Movie News & Reviews

In ‘Meet the Patels,’ old and new collide: 3 stars

The Patels are (from left): Ravi, parents Champa and Vasant, and his sister and co-director, Geeta.
The Patels are (from left): Ravi, parents Champa and Vasant, and his sister and co-director, Geeta.

Rated PG. Time: 1:28.

The modern age of contemporary dating comes up hard against the ages-old tradition of arranged marriages in “Meet the Patels,” an often uproariously comedic and ultimately poignant documentary about one man’s quest to meet The One.

The man in question is nearly-30 Ravi Patel, an Indian-American comic/actor who, along with his sister/co-director Geeta, decides to film his efforts.

Fresh from breaking up with his white American girlfriend, he decides he wants someone who shares his culture. He hits online dating sites aimed at Indian-Americans and a convention only for people named Patel, though he mostly lets his parents — who are frantic to find mates for both Ravi and Geeta — look for someone.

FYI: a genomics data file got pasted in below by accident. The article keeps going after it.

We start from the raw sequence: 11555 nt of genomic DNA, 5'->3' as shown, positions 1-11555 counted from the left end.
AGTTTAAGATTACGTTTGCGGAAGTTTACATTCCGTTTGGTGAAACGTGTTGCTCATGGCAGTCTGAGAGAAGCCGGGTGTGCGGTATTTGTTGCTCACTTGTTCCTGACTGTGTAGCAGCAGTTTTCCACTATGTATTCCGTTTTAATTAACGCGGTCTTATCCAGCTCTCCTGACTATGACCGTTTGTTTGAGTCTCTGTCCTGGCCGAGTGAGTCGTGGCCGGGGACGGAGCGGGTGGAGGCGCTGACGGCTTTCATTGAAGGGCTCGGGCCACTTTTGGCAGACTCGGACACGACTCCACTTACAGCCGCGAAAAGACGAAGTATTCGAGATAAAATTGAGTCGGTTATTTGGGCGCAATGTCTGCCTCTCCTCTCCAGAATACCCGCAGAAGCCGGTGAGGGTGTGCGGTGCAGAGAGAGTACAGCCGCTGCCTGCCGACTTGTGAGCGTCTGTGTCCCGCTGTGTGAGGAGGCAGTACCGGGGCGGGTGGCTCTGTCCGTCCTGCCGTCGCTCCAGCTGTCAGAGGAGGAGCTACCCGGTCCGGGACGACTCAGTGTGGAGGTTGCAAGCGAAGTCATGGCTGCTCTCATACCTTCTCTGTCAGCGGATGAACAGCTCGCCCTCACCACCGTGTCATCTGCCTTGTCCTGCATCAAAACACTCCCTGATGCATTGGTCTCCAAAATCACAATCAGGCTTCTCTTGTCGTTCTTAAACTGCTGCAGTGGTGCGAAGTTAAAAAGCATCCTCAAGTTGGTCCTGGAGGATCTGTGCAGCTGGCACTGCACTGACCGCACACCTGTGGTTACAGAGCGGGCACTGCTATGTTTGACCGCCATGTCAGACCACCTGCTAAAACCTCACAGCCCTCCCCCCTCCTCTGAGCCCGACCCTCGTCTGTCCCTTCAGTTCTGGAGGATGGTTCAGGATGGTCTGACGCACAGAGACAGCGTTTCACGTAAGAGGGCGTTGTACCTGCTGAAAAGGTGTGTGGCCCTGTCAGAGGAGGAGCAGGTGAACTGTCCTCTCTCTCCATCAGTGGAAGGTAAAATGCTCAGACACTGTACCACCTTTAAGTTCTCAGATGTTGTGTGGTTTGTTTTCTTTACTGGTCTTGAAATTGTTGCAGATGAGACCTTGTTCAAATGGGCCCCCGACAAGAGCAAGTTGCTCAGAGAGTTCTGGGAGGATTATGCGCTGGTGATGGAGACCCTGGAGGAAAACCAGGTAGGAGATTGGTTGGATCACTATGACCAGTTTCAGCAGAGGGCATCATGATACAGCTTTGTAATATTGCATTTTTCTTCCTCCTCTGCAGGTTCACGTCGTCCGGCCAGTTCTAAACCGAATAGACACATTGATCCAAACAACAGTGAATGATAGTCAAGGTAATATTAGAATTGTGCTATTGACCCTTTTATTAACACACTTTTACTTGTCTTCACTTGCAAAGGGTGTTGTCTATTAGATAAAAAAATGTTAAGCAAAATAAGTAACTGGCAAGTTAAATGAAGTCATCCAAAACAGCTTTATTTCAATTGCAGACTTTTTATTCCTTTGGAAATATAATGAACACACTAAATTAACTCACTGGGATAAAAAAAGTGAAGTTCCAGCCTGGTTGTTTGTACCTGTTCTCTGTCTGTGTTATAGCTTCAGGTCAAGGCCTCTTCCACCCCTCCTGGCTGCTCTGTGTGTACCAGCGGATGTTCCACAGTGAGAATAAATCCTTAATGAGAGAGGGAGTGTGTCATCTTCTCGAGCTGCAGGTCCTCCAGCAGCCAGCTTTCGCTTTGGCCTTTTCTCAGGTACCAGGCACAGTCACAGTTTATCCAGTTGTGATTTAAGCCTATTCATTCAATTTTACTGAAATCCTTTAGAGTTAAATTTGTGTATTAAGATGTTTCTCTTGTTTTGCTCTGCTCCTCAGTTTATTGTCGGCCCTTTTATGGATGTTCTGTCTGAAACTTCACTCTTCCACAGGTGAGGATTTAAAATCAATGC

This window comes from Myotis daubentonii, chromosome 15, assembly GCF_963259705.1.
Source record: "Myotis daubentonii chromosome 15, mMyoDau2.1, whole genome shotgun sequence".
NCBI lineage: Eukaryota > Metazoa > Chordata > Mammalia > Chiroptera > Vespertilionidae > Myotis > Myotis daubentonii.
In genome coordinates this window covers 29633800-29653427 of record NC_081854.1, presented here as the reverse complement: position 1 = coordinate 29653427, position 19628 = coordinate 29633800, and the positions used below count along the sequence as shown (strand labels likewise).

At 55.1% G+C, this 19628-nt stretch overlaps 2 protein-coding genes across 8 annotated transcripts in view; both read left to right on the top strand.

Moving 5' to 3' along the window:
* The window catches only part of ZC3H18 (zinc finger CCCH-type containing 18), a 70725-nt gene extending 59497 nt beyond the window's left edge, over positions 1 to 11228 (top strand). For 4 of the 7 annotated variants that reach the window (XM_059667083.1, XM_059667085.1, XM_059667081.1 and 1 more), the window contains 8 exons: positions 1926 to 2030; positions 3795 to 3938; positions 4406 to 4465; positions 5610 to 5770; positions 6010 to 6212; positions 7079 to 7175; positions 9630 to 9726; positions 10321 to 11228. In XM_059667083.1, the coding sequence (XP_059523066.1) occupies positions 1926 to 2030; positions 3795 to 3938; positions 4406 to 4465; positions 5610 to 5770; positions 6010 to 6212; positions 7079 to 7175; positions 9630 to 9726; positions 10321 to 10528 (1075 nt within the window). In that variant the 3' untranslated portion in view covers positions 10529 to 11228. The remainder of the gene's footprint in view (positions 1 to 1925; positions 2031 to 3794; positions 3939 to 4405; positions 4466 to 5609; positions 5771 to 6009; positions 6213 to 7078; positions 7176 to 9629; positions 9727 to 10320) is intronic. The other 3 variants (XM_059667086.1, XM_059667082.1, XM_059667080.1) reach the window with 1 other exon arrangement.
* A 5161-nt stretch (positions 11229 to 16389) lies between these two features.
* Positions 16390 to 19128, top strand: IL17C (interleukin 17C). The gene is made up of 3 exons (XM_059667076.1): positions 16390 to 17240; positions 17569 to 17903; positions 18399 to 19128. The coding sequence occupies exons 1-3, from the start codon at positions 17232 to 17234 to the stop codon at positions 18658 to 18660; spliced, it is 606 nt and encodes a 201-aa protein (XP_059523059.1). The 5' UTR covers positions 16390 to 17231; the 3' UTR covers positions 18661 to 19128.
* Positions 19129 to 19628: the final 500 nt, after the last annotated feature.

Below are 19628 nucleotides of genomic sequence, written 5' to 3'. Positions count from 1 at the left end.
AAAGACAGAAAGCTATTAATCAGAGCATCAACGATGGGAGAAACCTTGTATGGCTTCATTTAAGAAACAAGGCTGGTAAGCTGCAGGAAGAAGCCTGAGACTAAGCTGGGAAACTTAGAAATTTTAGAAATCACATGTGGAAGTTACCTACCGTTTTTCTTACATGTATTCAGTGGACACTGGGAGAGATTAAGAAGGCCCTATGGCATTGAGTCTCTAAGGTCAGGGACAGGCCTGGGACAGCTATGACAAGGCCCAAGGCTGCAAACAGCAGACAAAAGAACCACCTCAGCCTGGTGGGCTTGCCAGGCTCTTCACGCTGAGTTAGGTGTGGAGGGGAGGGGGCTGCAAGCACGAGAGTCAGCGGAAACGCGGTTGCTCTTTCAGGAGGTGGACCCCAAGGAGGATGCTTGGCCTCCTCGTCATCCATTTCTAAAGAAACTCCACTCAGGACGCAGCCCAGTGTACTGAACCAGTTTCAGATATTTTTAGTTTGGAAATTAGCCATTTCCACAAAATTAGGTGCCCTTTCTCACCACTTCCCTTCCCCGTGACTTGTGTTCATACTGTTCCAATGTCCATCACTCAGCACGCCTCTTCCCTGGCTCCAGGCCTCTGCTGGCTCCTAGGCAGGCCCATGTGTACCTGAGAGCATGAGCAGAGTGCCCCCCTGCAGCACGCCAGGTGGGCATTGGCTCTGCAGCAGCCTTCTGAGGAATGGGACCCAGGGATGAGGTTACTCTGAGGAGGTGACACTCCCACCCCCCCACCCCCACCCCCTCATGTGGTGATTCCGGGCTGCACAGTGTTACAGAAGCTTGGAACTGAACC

After years of dismissing arranged relationships, Ravi decides he might as well give it a try.

The amount of time and money the elder Patels spend in this pursuit — flying Ravi from L.A. to Dallas to Florida to Toronto for dates — is dizzying. And that’s not even including the elaborate, computerized system of “bio-data” (physical characteristics, profession, education, family background, etc.) the parents have on each of their choices. Forget the NSA, it’s the Patels who have everyone’s information.

While the parents may at first seem authoritarian and rigid — their marriage was arranged after a brief, 10-minute meeting — their humanity and warmth are allowed to shine through in “Meet the Patels.” They quickly move from demanding to endearing.

Through it all, “Meet the Patels” ends up being much more than a movie about a guy going out on dates. It’s about shifting identities, parental expectations and trying to hold on to a life raft of tradition in a swirling sea of change.

And it’s pretty funny, too.

(At Cinetopia, Studio 28, Tivoli.)

Cary Darling,

Fort Worth Star-Telegram